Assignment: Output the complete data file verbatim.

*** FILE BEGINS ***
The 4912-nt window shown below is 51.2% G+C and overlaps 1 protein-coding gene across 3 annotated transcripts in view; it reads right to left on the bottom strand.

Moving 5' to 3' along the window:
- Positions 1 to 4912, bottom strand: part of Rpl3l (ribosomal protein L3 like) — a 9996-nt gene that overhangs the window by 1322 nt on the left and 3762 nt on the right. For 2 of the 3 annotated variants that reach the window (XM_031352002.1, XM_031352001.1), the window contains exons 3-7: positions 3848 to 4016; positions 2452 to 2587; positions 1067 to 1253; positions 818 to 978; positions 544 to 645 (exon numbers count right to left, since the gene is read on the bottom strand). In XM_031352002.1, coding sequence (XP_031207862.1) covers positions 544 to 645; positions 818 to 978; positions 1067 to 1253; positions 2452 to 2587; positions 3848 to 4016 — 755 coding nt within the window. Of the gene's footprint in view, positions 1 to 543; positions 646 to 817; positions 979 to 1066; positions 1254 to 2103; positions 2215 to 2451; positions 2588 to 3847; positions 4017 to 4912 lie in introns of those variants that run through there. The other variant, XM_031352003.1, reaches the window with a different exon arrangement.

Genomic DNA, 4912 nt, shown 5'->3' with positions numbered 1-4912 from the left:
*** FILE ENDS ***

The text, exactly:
The 4912-nt window shown below is 51.2% G+C and overlaps 1 protein-coding gene across 3 annotated transcripts in view; it reads right to left on the bottom strand.

Moving 5' to 3' along the window:
- Positions 1 to 4912, bottom strand: part of Rpl3l (ribosomal protein L3 like) — a 9996-nt gene that overhangs the window by 1322 nt on the left and 3762 nt on the right. For 2 of the 3 annotated variants that reach the window (XM_031352002.1, XM_031352001.1), the window contains exons 3-7: positions 3848 to 4016; positions 2452 to 2587; positions 1067 to 1253; positions 818 to 978; positions 544 to 645 (exon numbers count right to left, since the gene is read on the bottom strand). In XM_031352002.1, coding sequence (XP_031207862.1) covers positions 544 to 645; positions 818 to 978; positions 1067 to 1253; positions 2452 to 2587; positions 3848 to 4016 — 755 coding nt within the window. Of the gene's footprint in view, positions 1 to 543; positions 646 to 817; positions 979 to 1066; positions 1254 to 2103; positions 2215 to 2451; positions 2588 to 3847; positions 4017 to 4912 lie in introns of those variants that run through there. The other variant, XM_031352003.1, reaches the window with a different exon arrangement.

Genomic DNA, 4912 nt, shown 5'->3' with positions numbered 1-4912 from the left: